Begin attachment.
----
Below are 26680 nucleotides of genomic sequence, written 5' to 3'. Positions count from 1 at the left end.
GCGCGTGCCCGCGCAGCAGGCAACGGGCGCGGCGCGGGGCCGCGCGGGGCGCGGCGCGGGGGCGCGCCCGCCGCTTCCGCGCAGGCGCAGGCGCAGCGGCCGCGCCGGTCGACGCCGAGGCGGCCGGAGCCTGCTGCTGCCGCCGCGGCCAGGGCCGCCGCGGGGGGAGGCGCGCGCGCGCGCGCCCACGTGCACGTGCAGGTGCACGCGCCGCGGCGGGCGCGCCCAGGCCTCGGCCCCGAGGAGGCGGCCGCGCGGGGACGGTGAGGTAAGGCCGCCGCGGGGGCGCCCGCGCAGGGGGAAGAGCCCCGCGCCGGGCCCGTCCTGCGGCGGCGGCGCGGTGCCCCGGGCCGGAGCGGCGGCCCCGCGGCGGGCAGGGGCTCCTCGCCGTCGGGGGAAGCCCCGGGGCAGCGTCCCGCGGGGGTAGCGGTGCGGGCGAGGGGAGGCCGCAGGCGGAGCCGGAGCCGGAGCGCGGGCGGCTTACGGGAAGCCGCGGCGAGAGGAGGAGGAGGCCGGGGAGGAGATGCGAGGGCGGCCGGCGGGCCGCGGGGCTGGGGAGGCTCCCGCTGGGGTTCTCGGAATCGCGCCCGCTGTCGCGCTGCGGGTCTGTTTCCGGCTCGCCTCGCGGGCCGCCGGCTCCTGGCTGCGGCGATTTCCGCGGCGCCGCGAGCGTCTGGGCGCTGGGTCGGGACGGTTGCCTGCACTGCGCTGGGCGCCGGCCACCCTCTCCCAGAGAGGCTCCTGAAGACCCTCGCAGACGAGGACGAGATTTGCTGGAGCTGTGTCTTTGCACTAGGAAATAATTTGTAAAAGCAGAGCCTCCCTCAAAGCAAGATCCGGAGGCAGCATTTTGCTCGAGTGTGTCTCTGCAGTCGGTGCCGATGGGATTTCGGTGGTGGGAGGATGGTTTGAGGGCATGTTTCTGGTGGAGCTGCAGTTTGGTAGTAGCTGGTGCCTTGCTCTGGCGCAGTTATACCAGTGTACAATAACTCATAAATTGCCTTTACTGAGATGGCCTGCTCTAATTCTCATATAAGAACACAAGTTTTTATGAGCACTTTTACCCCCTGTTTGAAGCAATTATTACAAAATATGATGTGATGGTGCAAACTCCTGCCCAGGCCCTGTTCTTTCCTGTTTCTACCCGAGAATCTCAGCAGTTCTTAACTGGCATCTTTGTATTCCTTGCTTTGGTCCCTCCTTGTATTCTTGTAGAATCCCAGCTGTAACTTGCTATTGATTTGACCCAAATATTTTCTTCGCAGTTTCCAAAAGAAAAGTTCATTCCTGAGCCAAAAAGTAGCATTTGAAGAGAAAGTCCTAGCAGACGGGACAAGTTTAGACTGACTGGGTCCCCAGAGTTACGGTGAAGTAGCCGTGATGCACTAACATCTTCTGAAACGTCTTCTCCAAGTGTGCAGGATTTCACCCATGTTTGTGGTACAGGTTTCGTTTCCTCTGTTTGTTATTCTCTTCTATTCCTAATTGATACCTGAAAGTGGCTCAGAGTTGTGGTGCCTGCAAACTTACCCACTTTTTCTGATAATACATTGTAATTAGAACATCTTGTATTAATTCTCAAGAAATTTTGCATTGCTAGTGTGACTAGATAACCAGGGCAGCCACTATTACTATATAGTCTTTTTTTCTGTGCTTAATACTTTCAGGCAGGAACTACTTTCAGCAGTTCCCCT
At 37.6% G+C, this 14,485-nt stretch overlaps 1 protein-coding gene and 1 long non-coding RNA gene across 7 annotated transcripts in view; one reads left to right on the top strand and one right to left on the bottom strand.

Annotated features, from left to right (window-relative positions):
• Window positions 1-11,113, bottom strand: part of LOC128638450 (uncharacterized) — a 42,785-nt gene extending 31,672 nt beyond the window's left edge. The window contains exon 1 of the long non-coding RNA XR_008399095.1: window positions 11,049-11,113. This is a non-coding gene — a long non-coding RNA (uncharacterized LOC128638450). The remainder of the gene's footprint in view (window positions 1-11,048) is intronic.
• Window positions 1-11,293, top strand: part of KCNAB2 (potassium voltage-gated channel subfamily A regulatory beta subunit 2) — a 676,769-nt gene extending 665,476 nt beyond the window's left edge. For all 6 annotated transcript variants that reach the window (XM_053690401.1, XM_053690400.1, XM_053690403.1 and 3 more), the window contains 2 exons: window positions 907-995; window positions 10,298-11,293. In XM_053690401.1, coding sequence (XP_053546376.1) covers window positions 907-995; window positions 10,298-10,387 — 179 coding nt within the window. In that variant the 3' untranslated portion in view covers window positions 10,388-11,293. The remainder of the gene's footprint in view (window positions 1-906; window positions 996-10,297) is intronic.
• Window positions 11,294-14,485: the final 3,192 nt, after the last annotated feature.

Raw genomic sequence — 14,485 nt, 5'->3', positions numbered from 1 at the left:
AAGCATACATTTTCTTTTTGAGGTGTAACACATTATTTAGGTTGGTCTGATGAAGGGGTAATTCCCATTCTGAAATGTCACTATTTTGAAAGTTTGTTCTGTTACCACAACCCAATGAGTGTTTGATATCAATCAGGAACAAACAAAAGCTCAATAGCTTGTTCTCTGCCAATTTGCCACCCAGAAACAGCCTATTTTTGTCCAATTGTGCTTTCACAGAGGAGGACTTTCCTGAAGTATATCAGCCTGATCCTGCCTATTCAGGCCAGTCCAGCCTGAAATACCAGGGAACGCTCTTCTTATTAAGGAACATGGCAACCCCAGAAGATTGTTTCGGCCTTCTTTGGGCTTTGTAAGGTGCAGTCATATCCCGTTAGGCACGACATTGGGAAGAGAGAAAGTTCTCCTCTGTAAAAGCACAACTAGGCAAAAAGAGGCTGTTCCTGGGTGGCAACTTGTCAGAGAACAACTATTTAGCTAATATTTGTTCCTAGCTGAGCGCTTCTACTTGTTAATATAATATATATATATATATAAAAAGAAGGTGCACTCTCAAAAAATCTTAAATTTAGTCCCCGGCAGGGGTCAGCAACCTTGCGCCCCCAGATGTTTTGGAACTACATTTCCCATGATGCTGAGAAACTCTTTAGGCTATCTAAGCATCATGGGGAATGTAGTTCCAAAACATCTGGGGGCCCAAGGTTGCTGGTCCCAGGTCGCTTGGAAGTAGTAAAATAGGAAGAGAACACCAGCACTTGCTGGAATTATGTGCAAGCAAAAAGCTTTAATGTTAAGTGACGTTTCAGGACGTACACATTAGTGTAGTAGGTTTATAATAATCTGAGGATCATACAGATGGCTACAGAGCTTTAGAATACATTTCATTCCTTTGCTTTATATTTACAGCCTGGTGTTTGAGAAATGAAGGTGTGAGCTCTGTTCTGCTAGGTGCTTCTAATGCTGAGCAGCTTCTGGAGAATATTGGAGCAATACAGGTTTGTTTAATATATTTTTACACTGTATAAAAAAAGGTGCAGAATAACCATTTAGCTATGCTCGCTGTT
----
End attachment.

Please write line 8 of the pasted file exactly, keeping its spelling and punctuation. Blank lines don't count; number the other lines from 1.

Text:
Raw genomic sequence — 14,485 nt, 5'->3', positions numbered from 1 at the left: